Chinese bird flu expert takes over as new head of UN health agency
Margaret Chan, a Chinese doctor who played a key role in United Nations efforts to prevent bird flu from mutating into a deadly human pandemic, took office today as head of the UN World Health Organization (WHO), vowing to improve the health of Africans and women worldwide – and pledging reform but not upheaval.
“WHO has a long history of commitment to those in greatest need, including the most vulnerable groups,” the new Director-General of the 193-member state organization said on assuming office in Geneva. “I want my leadership to be judged by the impact of our work on the health of two populations: women and the people of Africa.”
Dr. Chan was elected in November by the World Health Assembly, WHO’s decision making body, to succeed Lee Jong-wook, who died suddenly last May.
She set out six priority areas on which she intends to focus WHO’s work: development for health, health security, building the capacity of health systems, developing better information and knowledge, enhancing partnerships, and improving the Organization’s performance.
She told staff these priorities would not mean a major restructuring of WHO and she would be looking for ways in which different parts of the organization can work better together. “I will stick with my promise. Reform, yes. Upheaval, no,” she said. “I believe these are optimistic times for health. Never before has our work enjoyed such a high profile on the political agenda,” she added.
One of the key challenges facing WHO is to “manage all this vigorous interest in health in ways that ensure lasting improvements and do not overburden recipient countries,” she said. “As the acknowledged leader in public health, we need to ensure that the growing number of health initiatives meets comprehensive health needs, in a coordinated way, in line with the priorities of countries and their populations.”
Dr. Chan was previously WHO’s top official for communicable diseases and point person for pandemic influenza. In 2003, she became Director of the Department of Protection of the Human Environment, and in 2005 Director, Communicable Diseases Surveillance and Response, and Representative of the Director-General for Pandemic Influenza as well as Assistant Director-General for the Communicable Diseases cluster.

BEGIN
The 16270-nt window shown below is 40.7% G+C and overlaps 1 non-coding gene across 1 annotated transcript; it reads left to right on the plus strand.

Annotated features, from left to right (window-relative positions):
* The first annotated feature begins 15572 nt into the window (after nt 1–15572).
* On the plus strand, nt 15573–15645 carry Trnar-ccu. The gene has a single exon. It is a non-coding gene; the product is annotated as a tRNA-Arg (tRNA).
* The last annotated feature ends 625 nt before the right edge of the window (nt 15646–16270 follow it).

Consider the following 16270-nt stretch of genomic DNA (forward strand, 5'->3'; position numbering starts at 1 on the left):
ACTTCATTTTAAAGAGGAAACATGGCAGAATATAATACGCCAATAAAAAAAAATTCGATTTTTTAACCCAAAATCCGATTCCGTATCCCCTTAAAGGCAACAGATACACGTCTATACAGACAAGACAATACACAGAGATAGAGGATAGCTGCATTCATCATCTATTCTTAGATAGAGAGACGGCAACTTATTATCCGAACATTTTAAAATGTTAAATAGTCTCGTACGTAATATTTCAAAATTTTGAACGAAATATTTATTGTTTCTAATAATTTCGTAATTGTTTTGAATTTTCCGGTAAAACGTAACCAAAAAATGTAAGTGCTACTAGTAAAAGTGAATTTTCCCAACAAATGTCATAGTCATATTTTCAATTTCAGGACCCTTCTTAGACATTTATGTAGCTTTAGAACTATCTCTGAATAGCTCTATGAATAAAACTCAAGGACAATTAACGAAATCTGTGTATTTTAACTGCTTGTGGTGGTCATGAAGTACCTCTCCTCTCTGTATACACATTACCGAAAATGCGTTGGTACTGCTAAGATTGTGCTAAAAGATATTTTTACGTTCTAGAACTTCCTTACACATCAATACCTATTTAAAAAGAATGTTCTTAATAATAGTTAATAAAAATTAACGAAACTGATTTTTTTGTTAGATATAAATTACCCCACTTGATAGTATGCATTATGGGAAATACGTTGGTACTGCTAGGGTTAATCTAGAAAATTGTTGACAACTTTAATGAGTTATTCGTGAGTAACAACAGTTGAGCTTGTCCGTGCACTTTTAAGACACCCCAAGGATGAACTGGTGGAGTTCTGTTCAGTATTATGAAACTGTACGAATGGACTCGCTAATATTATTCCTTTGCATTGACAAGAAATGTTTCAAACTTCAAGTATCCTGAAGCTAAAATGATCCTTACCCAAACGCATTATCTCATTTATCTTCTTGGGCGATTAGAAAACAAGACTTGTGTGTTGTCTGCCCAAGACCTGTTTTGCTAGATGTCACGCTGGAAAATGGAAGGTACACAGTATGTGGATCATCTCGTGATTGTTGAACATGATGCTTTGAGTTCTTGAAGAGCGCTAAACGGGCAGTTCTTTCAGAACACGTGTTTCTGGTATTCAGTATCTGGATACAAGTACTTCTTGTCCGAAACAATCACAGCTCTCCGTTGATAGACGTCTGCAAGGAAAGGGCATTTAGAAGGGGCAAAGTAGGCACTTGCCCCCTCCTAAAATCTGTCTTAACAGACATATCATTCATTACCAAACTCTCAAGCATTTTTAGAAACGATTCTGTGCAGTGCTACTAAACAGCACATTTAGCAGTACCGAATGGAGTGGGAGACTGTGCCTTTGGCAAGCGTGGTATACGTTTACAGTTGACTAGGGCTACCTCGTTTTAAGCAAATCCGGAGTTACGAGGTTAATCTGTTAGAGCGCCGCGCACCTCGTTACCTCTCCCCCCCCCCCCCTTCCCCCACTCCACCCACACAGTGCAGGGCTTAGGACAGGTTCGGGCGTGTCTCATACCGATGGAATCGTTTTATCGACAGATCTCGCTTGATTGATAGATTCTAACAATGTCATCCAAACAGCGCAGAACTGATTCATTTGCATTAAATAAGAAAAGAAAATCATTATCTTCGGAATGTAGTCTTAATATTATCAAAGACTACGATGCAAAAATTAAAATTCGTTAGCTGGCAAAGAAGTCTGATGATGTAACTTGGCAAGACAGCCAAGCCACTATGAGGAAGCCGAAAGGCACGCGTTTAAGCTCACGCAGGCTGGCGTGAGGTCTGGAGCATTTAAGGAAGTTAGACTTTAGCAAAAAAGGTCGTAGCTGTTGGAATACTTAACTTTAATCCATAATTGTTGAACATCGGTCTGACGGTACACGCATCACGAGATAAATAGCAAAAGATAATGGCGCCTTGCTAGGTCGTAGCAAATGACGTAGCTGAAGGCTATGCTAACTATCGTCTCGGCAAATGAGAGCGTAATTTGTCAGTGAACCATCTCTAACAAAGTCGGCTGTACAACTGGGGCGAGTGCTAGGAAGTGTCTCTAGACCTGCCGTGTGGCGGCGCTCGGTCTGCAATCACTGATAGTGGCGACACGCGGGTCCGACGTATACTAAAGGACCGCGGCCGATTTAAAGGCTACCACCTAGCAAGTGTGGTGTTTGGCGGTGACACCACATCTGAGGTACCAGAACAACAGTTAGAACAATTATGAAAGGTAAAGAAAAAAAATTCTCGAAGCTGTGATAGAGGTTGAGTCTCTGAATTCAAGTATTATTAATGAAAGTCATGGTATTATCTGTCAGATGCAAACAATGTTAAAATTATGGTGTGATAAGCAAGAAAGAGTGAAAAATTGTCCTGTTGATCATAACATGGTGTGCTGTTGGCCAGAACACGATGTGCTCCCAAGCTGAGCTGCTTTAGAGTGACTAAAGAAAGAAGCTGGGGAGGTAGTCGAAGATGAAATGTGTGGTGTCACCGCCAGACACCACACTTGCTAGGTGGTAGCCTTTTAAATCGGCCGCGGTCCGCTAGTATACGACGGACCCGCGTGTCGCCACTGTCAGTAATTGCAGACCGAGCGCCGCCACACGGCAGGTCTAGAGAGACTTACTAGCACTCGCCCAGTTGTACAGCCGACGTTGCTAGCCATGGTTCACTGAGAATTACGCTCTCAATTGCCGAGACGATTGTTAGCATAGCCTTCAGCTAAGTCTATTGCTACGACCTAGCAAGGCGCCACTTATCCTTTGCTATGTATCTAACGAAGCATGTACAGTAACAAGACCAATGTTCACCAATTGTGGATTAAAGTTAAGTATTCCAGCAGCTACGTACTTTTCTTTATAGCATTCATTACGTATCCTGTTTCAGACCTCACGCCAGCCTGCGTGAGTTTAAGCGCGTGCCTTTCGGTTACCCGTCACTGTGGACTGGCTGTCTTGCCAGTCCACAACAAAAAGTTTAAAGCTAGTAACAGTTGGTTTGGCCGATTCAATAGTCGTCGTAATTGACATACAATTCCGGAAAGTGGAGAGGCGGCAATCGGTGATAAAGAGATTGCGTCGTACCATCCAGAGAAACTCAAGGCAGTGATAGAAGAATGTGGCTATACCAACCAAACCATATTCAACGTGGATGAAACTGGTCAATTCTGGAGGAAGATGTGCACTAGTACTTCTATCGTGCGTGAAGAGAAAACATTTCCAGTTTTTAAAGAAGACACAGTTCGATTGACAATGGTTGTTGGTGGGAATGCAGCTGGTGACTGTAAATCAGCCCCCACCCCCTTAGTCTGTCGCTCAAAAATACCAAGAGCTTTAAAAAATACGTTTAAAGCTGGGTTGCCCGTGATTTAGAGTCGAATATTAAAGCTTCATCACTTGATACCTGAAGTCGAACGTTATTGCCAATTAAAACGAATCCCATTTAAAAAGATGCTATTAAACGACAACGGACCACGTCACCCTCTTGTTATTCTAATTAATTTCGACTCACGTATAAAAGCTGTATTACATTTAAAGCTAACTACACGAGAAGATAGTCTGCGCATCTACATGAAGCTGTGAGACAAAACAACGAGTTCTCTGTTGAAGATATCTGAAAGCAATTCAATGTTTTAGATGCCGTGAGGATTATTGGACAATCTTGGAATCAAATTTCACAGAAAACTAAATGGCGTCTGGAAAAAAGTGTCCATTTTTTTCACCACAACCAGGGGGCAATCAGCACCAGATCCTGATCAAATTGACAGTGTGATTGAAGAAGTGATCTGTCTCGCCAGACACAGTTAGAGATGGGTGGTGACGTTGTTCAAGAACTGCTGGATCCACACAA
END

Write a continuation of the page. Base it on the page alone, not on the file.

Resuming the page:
She obtained her medical degree from the University of Western Ontario in Canada, joined the Hong Kong Department of Health in 1978, and in 1994 was appointed Hong Kong Director of Health. She effectively managed outbreaks of bird flu and severe acute respiratory syndrome (SARS), a flu-like disease that over a nine-month period in 2002- 2003 infected more than 8,000 people, killing 774 of them, mostly in China and elsewhere in Asia.
In her 30-year career in public health, she has covered all areas, ranging from health policy and chronic disease prevention and control to food and drug regulation and anti-tobacco work. Her first job was taking care of children and pregnant women.
In a statement issued by his spokesperson, Secretary-General Ban Ki-moon welcomed Dr. Chan’s appointment and her intention that her performance should be judged by the relative progress on two key indicators: the health of Africans and women.
“He agrees fully with Dr. Chan that as a health organization for the whole word, the work of WHO must touch the lives of everyone, everywhere – but that it must focus its attention on those in the greatest need,” the statement added.